FBI lab to assess what ‘Chinese balloon was capable of,’ says White House
The FBI will now assesses the capability of a suspected Chinese surveillance balloon after the US military concluded its recovery effort, the White House has said.
The balloon was shot down off the coast of South Carolina on February 4 but China has denied it was a government surveillance vessel.
John Kirby, national security spokesman for The White House, said the wreckage included “electronics and optics” but declined to say what the US had learned from it so far.
“It’s a significant amount of recovered material, including the payload structure as well as some of the electronics and the optics, and all that’s now at the FBI laboratory in Quantico,” Mr Kirby said.
Mr Kirby said the US had already learned a lot about the balloon by observing it as it flew over the United States, adding: “We’re going to learn even more, we believe, by getting a look at the guts inside it and seeing how it worked and what it was capable of.”
Three other objects were shot down over North America last week.
One was about the size of a small car and was downed over sea ice in Alaska, another was similar in shape but smaller than the Chinese spy balloon brought down over Canada’s Yukon and an octagonal object shot down over Lake Huron.
Northern Command said the decision to end the search for the objects shot down over Alaska and Lake Huron came after the US and Canada “conducted systematic searches of each area using a variety of capabilities, including airborne imagery and sensors, surface sensors and inspections, and subsurface scans, and did not locate debris.”
Air and maritime safety perimeters were also being lifted at both those sites.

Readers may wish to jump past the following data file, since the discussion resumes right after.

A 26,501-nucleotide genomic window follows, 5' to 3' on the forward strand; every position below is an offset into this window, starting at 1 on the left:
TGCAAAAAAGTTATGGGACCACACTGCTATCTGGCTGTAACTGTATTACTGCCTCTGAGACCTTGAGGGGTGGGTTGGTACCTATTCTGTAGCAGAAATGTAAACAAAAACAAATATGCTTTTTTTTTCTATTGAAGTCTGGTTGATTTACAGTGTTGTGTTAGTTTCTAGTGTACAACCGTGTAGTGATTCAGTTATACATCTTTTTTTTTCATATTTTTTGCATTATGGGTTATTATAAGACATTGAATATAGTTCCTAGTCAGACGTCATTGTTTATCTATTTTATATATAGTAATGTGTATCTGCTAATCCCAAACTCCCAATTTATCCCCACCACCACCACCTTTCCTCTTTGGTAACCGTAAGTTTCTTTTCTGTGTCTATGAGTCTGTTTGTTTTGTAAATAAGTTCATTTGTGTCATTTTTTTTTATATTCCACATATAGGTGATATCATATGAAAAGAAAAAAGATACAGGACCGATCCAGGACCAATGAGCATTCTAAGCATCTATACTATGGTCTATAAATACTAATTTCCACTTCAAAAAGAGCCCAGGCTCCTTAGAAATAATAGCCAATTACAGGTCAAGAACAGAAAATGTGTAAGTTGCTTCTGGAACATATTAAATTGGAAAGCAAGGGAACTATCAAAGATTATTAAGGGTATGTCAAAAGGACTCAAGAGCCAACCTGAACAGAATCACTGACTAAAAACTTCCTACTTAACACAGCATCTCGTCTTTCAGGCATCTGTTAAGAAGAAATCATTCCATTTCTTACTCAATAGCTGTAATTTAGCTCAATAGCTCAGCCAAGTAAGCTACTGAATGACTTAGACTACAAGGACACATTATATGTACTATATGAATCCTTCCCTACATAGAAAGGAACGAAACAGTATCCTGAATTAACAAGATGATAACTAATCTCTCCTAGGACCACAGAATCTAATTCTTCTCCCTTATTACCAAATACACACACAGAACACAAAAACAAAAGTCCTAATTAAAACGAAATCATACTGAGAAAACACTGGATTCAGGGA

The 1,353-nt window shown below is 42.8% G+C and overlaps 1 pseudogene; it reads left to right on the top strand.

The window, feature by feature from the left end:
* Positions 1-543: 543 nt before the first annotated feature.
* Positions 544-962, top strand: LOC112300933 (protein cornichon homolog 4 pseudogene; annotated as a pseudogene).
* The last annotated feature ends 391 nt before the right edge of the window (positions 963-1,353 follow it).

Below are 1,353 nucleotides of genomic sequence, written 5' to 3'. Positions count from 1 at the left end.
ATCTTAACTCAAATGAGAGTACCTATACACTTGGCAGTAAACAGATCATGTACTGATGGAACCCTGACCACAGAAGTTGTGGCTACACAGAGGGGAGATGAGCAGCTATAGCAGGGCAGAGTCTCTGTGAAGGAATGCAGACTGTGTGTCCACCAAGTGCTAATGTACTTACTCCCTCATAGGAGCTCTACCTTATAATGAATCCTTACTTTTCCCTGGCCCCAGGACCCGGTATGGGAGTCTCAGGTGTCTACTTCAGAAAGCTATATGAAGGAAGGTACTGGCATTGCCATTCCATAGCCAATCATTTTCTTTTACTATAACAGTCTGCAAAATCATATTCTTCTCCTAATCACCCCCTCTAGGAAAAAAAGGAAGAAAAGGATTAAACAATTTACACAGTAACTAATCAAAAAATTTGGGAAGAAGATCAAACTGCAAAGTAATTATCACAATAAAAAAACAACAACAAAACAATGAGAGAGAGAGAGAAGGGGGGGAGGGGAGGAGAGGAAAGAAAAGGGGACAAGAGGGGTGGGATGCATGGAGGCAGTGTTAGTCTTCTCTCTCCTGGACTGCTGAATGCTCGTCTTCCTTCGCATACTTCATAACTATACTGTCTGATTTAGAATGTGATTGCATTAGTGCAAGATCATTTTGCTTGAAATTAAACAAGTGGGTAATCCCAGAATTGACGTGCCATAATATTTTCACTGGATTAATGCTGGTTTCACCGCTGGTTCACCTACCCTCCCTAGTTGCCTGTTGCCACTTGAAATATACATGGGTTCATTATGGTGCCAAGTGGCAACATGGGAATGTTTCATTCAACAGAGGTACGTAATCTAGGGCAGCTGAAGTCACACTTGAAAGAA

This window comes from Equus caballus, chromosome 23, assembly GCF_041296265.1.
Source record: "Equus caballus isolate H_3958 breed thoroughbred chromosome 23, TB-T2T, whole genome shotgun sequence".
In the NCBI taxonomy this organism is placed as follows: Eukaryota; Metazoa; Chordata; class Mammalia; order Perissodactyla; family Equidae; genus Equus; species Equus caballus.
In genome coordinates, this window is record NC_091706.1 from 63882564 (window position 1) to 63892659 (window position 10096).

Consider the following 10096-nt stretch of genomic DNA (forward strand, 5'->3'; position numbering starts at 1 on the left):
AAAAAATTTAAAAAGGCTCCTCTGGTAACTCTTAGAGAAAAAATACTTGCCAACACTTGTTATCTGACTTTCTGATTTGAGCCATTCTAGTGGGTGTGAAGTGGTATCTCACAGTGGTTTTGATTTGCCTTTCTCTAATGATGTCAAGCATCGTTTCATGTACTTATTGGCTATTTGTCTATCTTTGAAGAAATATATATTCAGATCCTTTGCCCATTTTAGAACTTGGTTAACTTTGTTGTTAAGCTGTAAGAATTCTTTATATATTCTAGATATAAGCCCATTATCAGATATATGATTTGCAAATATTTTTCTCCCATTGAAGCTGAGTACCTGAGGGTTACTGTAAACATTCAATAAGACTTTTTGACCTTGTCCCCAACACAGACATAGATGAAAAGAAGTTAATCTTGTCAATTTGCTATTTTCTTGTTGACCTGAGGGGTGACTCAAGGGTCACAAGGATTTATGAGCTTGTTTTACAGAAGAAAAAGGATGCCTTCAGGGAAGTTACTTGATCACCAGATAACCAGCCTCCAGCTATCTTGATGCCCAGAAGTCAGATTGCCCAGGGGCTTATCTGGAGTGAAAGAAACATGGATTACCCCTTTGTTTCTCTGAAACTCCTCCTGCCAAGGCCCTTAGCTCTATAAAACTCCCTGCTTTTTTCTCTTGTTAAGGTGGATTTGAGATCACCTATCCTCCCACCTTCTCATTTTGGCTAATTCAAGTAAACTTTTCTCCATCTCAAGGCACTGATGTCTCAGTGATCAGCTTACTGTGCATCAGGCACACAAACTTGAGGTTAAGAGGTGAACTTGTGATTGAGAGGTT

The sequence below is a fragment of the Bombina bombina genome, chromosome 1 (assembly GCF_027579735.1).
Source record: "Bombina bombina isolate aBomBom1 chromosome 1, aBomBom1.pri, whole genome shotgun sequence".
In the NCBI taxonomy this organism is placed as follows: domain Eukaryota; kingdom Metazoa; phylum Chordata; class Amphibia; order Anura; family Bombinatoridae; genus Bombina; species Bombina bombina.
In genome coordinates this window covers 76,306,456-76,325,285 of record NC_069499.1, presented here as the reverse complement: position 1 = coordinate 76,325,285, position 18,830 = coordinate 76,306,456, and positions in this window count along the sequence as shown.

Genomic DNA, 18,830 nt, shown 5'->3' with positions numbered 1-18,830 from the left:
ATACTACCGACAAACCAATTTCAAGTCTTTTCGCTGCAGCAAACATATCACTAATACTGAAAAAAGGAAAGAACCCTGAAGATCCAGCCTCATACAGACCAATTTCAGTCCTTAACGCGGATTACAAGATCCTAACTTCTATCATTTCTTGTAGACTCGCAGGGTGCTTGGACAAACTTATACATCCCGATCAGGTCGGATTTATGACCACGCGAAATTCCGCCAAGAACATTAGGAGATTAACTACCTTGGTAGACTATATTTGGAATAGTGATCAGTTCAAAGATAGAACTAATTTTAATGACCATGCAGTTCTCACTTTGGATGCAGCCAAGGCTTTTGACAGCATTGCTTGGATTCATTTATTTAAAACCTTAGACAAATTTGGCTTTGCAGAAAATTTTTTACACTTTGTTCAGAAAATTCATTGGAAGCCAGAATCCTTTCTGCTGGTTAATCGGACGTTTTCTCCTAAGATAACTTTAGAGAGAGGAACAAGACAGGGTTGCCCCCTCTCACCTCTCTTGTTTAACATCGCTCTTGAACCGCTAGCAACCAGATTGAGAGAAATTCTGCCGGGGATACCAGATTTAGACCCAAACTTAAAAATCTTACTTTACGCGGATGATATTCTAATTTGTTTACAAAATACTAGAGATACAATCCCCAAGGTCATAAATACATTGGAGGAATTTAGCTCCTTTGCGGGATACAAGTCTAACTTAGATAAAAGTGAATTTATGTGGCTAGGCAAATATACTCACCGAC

The announcements capped three dramatic weeks that saw US fighter jets shoot down four airborne objects — the large Chinese balloon on February 4 and three much smaller objects about a week later over Canada, Alaska and Lake Huron. They are the first known peacetime shootdowns of unauthorised objects in US airspace.
While the military is confident the balloon shot down off South Carolina was a surveillance airship operated by China, the Biden administration has admitted that the three smaller objects were likely civilian-owned balloons that were targeted during the heightened response. .
On Thursday, President Joe Biden directed national security adviser Jake Sullivan to lead an interagency team to establish “sharper rules” to track, monitor and potentially shoot down unknown aerial objects.
Prime Minister Rishi Sunak on Monday said fighter jets are on standby in Britain to be launched within minutes to shoot down Chinese spy balloons if they are flown over the country.
The Prime Minister made clear that the UK would not tolerate such espionage missions after four high altitude objects were blown out the skies by America.
Mr Sunak said: “I want people to know that we will do whatever it takes to keep the country safe.
“We have something called the Quick Reaction Alert Force which involves Typhoon planes which are kept on 24/7 readiness to police our air space.”